- Identify the single most important priority. The 80/20 Rule is fractal. Meaning that within each 80/20 there is another 80/20. So, if you narrow down a list of 25 priorities to five priorities, you can then apply the 80/20 Rule again to focus on the one priority that gives you 80% of the results of the five priorities. I learned the power of narrowing down priorities another level via The One Thing.
- Do your “one thing” first. When our day starts, we have the most energy and the least distractions. This makes it the perfect time to tackle the hardest, most important activity. If you leave your one thing for later in the day, it will probably not get done on that day. I learned about managing my days based on my energy levels in The Power Of Full Engagement.
- Collect and measure metrics primarily on your “one thing.” The mind loves metrics, especially public metrics. This is why social media platforms can so effectively train us to maximize our followers, likes, and comments. When these vanity metrics increase, we feel like we’re making progress and doing important work. But, at the end of the day, if you run a business, what matters more is tracking profit first. If you run a non-profit, what matters more is improving the world. If you are trying to reduce loneliness, what matters more is how many high quality interactions you have with close friends. My business changed overnight when I took the time to identify the few metrics that really mattered and then focused religiously on them. Once you do this, your mind automatically and subconsciously thinks about maximizing these important metrics rather than vanity ones.
- Put everything else on your “avoid-at-all-cost” list. Just as Buffett suggests you do.
- Create a pre-mortem for your “avoid-at-all-cost” list. Here’s the key… the reality is that it takes a ton of energy and discipline not to do certain items on your “avoid-at-all-cost” list. If you are not deliberate, you will likely fall into old habits. To make sure this doesn’t happen, I recommend doing a pre-mortem. With a pre-mortem, you envision your day and ask yourself, “Let’s assume I fall into old habits and get distracted. What was the cause?” By being aware of potential distractions before they happen, we drastically increase the odds of avoiding them.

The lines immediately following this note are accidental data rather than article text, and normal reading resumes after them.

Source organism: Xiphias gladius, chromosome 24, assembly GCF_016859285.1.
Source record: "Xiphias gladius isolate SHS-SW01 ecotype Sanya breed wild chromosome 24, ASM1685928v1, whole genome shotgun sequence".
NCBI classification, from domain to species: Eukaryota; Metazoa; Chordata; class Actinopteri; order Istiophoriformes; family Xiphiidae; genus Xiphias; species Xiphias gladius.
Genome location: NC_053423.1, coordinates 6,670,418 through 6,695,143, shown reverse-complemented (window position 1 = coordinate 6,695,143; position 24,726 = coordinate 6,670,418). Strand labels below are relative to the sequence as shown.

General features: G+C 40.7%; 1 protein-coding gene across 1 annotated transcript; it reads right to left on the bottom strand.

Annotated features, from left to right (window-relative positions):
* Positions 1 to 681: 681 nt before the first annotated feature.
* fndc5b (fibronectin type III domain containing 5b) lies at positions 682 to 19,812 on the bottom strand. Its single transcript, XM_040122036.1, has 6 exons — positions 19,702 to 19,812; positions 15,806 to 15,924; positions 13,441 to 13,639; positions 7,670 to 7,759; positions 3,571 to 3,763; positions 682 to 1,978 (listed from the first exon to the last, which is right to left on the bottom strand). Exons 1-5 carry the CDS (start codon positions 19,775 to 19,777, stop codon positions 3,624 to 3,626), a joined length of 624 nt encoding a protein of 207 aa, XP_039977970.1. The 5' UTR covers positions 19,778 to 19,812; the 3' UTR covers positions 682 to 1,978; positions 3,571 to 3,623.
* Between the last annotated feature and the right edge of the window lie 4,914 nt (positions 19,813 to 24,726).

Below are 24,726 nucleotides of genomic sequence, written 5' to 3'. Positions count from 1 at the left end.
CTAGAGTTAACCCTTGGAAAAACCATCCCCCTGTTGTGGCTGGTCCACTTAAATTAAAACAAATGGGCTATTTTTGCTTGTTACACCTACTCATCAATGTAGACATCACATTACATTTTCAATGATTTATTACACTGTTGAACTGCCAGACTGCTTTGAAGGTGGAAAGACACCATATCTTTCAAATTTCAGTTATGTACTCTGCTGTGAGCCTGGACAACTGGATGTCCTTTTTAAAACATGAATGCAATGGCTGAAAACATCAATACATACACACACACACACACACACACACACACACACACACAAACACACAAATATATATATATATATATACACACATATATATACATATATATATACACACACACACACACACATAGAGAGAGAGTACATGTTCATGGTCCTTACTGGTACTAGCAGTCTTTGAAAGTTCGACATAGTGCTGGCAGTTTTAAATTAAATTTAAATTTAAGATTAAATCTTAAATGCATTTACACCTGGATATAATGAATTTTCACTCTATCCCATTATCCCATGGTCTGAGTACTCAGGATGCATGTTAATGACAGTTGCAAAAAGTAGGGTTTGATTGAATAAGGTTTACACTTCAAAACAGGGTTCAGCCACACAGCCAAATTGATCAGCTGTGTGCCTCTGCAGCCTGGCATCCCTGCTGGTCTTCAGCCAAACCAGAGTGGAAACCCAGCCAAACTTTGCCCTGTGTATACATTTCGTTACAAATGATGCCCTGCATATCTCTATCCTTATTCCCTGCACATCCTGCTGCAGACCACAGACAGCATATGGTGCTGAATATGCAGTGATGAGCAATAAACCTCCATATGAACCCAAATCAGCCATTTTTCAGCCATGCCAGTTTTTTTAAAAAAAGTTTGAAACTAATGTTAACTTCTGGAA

- Practice saying no. Similar to how applying the 80/20 Rule is a skill, so too is saying no. The skill is recognizing areas where we should say no, but don’t and then devising a solution for each situation that actually works.
- Get both accountability and coaching. In my experience, I often resist the things that are most important, because they require me to confront my fears and self-sabotaging beliefs. Therefore, I always operate more effectively when I share my priorities with others every day and every week, and when a coach forces me to be brutally honest with myself and gives expert feedback. Accountability helps me put my foot on the accelerator. Coaching helps me remove my other foot from the brake.
Each of these steps is absolutely critical. Miss one of them and your ability to pick and follow through on the right priorities plummets.
* * *
We all have 24 hours in a day. Therefore, “hustling” harder can only get us so far.
Focus is one of the 20% of skills that give us 80% of results in our life. It allows us to accomplish in one year what might take someone else a decade. Furthermore, by focusing on the few things that matter at work, we get back time in our personal life to be healthy and spend time with loved ones.
But remember this: To get the full benefits of focus, we need to look at it as difficult skill that takes years of practice to develop. Focusing sounds simple, but it requires huge emotional and cognitive resources to follow through on consistently. This is why everyone touts the power of focus, but few people actually truly focus.
Warren Buffett’s strategies inspire us all to be one of the few who do.
 Disclaimer: Keep in mind that I came upon the story of Buffett’s pilot through a chain of people I trust, and it has been written about in several top publications. At the same time, I take it with a grain of salt. Thank you to a commenter below who shared this article, I’m not sure if it happened at all, in part, or not at all. Either way, the advice is sound and has had a big impact on my life.